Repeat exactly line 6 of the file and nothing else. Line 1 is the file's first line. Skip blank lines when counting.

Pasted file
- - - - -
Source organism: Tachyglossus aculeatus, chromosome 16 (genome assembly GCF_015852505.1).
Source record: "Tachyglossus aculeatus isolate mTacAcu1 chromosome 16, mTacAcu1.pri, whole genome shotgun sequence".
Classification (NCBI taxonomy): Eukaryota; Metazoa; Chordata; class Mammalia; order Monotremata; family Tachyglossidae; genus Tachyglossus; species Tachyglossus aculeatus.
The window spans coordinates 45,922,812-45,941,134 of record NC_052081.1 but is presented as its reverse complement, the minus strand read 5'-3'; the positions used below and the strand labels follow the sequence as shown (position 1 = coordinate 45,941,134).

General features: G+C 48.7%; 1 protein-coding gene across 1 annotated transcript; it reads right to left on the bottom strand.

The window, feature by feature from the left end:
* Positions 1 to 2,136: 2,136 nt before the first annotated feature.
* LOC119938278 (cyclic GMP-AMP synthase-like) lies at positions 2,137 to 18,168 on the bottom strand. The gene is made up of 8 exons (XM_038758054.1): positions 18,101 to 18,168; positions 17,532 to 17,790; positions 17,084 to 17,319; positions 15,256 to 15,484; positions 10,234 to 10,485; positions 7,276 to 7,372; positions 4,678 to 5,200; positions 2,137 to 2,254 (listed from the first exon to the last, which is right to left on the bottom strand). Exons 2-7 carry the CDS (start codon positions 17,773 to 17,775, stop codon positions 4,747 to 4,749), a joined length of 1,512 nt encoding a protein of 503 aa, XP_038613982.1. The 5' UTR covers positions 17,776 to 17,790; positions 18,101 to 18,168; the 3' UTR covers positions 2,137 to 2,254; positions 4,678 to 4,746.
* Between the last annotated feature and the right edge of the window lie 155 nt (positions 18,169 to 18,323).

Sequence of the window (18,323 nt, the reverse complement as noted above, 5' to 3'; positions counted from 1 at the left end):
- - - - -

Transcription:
The window, feature by feature from the left end: